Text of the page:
With COVID rocking the employment landscape for job-seekers, some women have taken this opportunity to reinvent themselves and take charge of their own financial futures by launching a business. Entrepreneurship is one of the most consistent paths to wealth, though it doesn't come without some pitfalls, particularly in these uncertain times. What can women entrepreneurs do to survive and thrive in the COVID era?
Look for Untapped Markets
Market oversaturation can be a problem for any fledgling business. It's tough to attract customers or clients while there are already more established businesses in your niche, and the COVID-19 pandemic has only made this issue worse.
However, the pandemic has also created new business avenues where there are no established "big names," leaving the playing field fairly level. For example, six months ago, there was very little demand for handmade cloth face masks; today, thousands of independent shops feature these masks in a variety of colors, styles, patterns, and themes. With many schools across the country transitioning to an online learning model, there's more demand than ever for comprehensive homeschooling materials. Female entrepreneurs can be uniquely well-positioned to identify and capitalize on these needs, filling a market segment that has existed only briefly.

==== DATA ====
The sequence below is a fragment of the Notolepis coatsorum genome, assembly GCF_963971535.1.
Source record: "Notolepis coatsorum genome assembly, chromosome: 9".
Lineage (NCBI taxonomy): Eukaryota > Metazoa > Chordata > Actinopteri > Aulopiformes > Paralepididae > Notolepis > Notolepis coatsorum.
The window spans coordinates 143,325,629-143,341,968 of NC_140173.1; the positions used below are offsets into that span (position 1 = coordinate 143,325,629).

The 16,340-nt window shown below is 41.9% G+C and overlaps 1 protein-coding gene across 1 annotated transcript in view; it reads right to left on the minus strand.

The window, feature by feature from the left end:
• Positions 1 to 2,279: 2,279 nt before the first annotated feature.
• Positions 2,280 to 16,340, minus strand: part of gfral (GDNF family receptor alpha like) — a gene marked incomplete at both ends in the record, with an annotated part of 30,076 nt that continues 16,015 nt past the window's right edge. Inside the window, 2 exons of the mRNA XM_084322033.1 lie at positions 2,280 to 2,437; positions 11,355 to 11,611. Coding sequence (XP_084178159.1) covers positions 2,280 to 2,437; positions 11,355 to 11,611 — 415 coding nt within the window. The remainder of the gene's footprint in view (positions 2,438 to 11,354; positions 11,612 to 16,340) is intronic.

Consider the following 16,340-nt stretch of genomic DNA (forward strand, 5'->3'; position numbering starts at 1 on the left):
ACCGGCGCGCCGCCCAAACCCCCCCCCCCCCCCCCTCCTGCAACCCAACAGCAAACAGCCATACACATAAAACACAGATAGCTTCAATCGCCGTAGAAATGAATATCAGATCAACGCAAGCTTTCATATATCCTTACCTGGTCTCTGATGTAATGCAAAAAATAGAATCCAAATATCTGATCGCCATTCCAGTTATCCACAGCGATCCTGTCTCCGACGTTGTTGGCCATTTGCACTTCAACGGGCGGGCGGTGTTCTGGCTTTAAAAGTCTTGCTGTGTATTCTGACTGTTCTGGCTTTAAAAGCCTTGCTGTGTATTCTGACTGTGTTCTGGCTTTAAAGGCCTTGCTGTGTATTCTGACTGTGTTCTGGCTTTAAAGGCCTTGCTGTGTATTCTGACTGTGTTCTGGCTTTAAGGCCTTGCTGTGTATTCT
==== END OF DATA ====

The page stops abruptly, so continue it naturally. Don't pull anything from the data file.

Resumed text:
Investigate Interruptions in Supply Chains
Another way in which women entrepreneurs can effectively break into a new market involves looking into supply chain interruptions. When the pandemic first hit, grocery stores were having trouble supplying toilet paper, hand sanitizer, and other cleaning items. As the pandemic has continued, more supply chain issues are becoming apparent in the technology and sports equipment industries. Entrepreneurs who aren't reliant on overseas exports and can jump in to fill supply chain gaps are well-positioned to gain a foothold in their market, even in a field that's normally saturated.
Connect With Other Female Entrepreneurs
No business is successful in a vacuum, and when it comes to growing your own business, relationships matter. By joining trade groups, mentorship groups, or other groups focused on empowering and supporting women in business, you'll provide yourself with a built-in network of other women entrepreneurs who can provide advice and support to tackle some of the unique struggles you may face. These connections can be both personally and professionally fulfilling and, in some cases, can be the final push you need to give your business momentum.
Content Provider: WriterAccess
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